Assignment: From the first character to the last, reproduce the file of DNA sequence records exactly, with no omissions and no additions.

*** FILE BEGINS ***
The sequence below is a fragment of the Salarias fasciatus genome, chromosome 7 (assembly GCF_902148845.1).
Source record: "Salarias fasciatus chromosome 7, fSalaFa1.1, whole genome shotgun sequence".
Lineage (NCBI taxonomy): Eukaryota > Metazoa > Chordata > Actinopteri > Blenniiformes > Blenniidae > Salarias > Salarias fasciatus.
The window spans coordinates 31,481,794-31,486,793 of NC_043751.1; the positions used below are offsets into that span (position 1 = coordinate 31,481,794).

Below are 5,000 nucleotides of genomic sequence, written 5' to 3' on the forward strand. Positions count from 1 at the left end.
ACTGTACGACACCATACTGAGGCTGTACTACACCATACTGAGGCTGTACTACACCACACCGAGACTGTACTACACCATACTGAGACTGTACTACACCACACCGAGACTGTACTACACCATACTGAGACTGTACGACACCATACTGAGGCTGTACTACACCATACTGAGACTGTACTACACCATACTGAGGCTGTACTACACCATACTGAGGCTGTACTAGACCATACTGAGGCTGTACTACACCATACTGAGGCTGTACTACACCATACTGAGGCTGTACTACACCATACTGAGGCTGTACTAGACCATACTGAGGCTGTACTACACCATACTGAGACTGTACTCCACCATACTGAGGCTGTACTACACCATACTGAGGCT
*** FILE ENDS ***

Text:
The sequence below is a fragment of the Salarias fasciatus genome, chromosome 7 (assembly GCF_902148845.1).
Source record: "Salarias fasciatus chromosome 7, fSalaFa1.1, whole genome shotgun sequence".
Lineage (NCBI taxonomy): Eukaryota > Metazoa > Chordata > Actinopteri > Blenniiformes > Blenniidae > Salarias > Salarias fasciatus.
The window spans coordinates 31,481,794-31,486,793 of NC_043751.1; the positions used below are offsets into that span (position 1 = coordinate 31,481,794).

Below are 5,000 nucleotides of genomic sequence, written 5' to 3' on the forward strand. Positions count from 1 at the left end.
ACTGTACGACACCATACTGAGGCTGTACTACACCATACTGAGGCTGTACTACACCACACCGAGACTGTACTACACCATACTGAGACTGTACTACACCACACCGAGACTGTACTACACCATACTGAGACTGTACGACACCATACTGAGGCTGTACTACACCATACTGAGACTGTACTACACCATACTGAGGCTGTACTACACCATACTGAGGCTGTACTAGACCATACTGAGGCTGTACTACACCATACTGAGGCTGTACTACACCATACTGAGGCTGTACTACACCATACTGAGGCTGTACTAGACCATACTGAGGCTGTACTACACCATACTGAGACTGTACTCCACCATACTGAGGCTGTACTACACCATACTGAGGCT